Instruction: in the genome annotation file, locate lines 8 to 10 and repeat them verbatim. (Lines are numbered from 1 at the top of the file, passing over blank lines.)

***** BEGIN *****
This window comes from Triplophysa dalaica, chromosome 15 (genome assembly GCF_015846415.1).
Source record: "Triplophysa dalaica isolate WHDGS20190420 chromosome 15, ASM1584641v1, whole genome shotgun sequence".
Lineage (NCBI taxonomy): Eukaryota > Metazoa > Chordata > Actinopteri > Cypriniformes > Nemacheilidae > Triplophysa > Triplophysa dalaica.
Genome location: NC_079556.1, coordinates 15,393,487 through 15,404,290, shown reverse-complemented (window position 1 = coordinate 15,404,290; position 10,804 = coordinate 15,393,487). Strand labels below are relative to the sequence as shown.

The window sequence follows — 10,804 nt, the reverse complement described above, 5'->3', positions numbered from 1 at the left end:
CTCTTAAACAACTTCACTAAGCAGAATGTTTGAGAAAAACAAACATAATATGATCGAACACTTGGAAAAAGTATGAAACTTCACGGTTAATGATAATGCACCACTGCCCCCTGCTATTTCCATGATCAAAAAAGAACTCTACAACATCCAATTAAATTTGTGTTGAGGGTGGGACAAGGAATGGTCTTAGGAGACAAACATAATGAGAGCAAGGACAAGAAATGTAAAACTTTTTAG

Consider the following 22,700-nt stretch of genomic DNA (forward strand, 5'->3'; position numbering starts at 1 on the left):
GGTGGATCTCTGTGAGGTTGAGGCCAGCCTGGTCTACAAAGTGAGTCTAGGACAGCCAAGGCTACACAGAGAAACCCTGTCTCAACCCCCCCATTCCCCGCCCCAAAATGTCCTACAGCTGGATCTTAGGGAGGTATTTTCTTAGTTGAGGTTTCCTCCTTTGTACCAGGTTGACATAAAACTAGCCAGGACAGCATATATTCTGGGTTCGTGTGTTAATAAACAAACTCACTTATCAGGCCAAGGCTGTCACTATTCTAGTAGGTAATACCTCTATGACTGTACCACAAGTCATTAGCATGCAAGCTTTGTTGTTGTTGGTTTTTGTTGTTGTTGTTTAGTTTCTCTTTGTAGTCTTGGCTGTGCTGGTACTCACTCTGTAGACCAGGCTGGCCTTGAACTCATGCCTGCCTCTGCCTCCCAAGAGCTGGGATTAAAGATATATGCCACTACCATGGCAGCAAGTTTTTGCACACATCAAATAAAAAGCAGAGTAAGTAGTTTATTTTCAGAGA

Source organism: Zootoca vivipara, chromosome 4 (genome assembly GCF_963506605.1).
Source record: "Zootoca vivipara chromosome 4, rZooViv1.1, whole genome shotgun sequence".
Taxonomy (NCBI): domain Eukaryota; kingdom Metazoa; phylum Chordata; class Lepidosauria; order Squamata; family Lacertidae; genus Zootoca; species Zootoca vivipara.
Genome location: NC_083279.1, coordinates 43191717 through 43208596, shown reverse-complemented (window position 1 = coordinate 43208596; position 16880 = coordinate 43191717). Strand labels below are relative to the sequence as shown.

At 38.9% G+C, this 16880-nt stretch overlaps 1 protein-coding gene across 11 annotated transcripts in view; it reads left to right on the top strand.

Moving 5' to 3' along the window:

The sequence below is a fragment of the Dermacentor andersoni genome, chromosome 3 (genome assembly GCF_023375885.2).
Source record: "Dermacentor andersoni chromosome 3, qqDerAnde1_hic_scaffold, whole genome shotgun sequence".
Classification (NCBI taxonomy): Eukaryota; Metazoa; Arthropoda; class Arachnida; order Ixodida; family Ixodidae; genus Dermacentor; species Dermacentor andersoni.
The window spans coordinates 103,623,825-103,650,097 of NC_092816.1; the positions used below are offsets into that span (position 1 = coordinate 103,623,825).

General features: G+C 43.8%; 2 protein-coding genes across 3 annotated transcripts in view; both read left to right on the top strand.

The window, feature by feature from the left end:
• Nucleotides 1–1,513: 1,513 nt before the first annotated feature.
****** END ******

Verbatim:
GGTGGATCTCTGTGAGGTTGAGGCCAGCCTGGTCTACAAAGTGAGTCTAGGACAGCCAAGGCTACACAGAGAAACCCTGTCTCAACCCCCCCATTCCCCGCCCCAAAATGTCCTACAGCTGGATCTTAGGGAGGTATTTTCTTAGTTGAGGTTTCCTCCTTTGTACCAGGTTGACATAAAACTAGCCAGGACAGCATATATTCTGGGTTCGTGTGTTAATAAACAAACTCACTTATCAGGCCAAGGCTGTCACTATTCTAGTAGGTAATACCTCTATGACTGTACCACAAGTCATTAGCATGCAAGCTTTGTTGTTGTTGGTTTTTGTTGTTGTTGTTTAGTTTCTCTTTGTAGTCTTGGCTGTGCTGGTACTCACTCTGTAGACCAGGCTGGCCTTGAACTCATGCCTGCCTCTGCCTCCCAAGAGCTGGGATTAAAGATATATGCCACTACCATGGCAGCAAGTTTTTGCACACATCAAATAAAAAGCAGAGTAAGTAGTTTATTTTCAGAGA

Source organism: Zootoca vivipara, chromosome 4 (genome assembly GCF_963506605.1).
Source record: "Zootoca vivipara chromosome 4, rZooViv1.1, whole genome shotgun sequence".